World

UN official: Probe of alleged Iran nuke arms work within reach _ if Tehran cooperates

  • The International Atomic Energy Agency's director-general, Yukiya Amano, is seated during his meeting with Iran's President Hassan Rouhani in Tehran, Iran, Thursday, July 2, 2015. The head of the U.N. atomic agency, Amano, visited Tehran to discuss remaining outstanding issues over Iran's nuclear program. (AP Photo/Ebrahim Noroozi)

    The International Atomic Energy Agency's director-general, Yukiya Amano, is seated during his meeting with Iran's President Hassan Rouhani in Tehran, Iran, Thursday, July 2, 2015. The head of the U.N. atomic agency, Amano, visited Tehran to discuss remaining outstanding issues over Iran's nuclear program. (AP Photo/Ebrahim Noroozi)  (The Associated Press)

  • Iranian Foreign Minister Mohammad Javad Zarif, centre, Head of the Iranian Atomic Energy Organization Ali Akbar Salehi, left, and Hossein Fereydoon, brother and close aide to President Hassan Rouhani, meet with U.S. Secretary of State John Kerry in Vienna, Austria, Friday July 3, 2015.  Iran has committed to implementing the IAEA's "additional protocol" for inspections and monitoring as part of an accord, but the rules don't guarantee international monitors can enter any facility including sensitive military sites, so making it difficult to investigate allegations of secret work on nuclear weapons. (Carlos Barria/Pool via AP)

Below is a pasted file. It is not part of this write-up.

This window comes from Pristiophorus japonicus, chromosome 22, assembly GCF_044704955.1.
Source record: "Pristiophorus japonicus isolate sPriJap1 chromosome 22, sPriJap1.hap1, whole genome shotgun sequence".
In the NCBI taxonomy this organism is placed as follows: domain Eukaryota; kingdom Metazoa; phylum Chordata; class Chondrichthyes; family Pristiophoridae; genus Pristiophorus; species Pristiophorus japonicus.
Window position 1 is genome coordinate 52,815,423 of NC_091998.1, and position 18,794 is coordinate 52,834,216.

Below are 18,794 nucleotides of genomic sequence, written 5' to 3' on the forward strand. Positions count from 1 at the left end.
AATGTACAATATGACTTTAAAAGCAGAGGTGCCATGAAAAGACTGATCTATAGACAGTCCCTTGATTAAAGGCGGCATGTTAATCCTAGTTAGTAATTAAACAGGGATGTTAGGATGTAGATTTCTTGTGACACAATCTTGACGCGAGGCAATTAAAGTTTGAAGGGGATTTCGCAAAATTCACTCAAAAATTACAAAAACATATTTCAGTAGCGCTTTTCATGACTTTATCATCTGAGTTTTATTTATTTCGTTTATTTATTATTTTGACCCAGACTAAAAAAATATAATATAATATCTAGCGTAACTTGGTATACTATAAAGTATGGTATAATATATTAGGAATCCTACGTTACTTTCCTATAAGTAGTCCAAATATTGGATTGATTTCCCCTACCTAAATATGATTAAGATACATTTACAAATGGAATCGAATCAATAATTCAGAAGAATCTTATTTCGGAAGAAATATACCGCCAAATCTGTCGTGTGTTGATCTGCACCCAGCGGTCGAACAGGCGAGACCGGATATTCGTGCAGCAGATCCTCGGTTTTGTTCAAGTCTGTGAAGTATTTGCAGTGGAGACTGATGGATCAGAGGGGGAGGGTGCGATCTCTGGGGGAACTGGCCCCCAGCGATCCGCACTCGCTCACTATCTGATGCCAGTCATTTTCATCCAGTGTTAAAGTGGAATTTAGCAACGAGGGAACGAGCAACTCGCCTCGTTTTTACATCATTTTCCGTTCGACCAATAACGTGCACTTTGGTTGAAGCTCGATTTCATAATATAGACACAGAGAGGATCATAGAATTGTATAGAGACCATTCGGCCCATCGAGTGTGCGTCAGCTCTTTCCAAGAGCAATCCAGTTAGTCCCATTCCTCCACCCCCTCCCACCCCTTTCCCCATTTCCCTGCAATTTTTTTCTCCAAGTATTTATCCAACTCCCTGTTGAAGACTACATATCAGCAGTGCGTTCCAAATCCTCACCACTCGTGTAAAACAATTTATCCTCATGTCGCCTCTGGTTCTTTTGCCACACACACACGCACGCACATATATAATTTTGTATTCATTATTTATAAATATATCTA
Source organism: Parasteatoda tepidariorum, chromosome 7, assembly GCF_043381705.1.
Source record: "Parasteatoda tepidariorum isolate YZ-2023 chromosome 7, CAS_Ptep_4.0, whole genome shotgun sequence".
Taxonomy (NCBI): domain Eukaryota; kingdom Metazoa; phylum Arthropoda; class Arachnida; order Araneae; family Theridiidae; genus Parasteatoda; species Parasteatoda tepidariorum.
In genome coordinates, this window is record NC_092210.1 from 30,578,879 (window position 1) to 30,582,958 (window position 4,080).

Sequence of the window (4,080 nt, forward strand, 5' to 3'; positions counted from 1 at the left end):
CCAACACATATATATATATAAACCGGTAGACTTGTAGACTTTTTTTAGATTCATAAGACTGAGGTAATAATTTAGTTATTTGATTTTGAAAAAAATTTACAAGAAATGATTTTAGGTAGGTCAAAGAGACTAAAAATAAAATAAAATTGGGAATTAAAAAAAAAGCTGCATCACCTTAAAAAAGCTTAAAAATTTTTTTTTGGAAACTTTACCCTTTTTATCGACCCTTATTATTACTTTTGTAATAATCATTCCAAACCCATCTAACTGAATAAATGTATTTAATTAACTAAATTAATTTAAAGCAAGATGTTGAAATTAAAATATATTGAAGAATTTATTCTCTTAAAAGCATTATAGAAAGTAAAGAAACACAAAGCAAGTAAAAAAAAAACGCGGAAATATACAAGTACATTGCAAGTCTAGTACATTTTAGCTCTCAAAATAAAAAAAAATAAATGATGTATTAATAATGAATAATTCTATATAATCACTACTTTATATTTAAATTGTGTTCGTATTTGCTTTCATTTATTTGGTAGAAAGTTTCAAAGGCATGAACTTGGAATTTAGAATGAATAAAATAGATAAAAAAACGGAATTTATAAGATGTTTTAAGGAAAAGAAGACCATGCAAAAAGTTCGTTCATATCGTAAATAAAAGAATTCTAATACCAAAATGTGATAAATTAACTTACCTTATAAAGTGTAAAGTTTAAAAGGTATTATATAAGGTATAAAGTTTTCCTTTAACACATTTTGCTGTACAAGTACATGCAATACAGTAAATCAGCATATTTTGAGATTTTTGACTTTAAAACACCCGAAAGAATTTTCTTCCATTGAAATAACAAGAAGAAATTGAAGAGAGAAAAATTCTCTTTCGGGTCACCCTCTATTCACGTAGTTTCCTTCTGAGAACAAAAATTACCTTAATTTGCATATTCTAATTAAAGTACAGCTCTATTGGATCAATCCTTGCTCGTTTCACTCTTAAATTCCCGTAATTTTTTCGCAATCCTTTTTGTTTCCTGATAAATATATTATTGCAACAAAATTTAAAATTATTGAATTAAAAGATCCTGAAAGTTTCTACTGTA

Iranian Foreign Minister Mohammad Javad Zarif, centre, Head of the Iranian Atomic Energy Organization Ali Akbar Salehi, left, and Hossein Fereydoon, brother and close aide to President Hassan Rouhani, meet with U.S. Secretary of State John Kerry in Vienna, Austria, Friday July 3, 2015. Iran has committed to implementing the IAEA's "additional protocol" for inspections and monitoring as part of an accord, but the rules don't guarantee international monitors can enter any facility including sensitive military sites, so making it difficult to investigate allegations of secret work on nuclear weapons. (Carlos Barria/Pool via AP)  (The Associated Press)

  • U.S. Secretary of State John Kerry, centre, meets with Iranian Foreign Minister Mohammad Javad Zarif in Vienna, Austria, Friday July 3, 2015.  Iran has committed to implementing the IAEA's "additional protocol" for inspections and monitoring as part of an accord, but the rules don't guarantee international monitors can enter any facility including sensitive military sites, so making it difficult to investigate allegations of secret work on nuclear weapons. (Carlos Barria/Pool via AP)

    U.S. Secretary of State John Kerry, centre, meets with Iranian Foreign Minister Mohammad Javad Zarif in Vienna, Austria, Friday July 3, 2015. Iran has committed to implementing the IAEA's "additional protocol" for inspections and monitoring as part of an accord, but the rules don't guarantee international monitors can enter any facility including sensitive military sites, so making it difficult to investigate allegations of secret work on nuclear weapons. (Carlos Barria/Pool via AP)  (The Associated Press)

The U.N. atomic agency chief says he can wrap up his probe of allegations that Iran worked secretly on nuclear arms by the end of the year but needs Tehran's cooperation to do so.

Yukiya Amano's comments Saturday were in line with his statement the day before on return from talks in Tehran. On Friday, he suggested that a meeting with Iranian President Hassan Rouhani has done little to advance his probe.

Amano, of the International Atomic Energy Agency , said Saturday that "more work will be needed" to kick-start the investigation — the same phrase he used Friday

The U.S. and its allies say the agency must deliver a ruling on the suspicions based on Iranian cooperation, as part of the overall nuclear deal now being negotiated.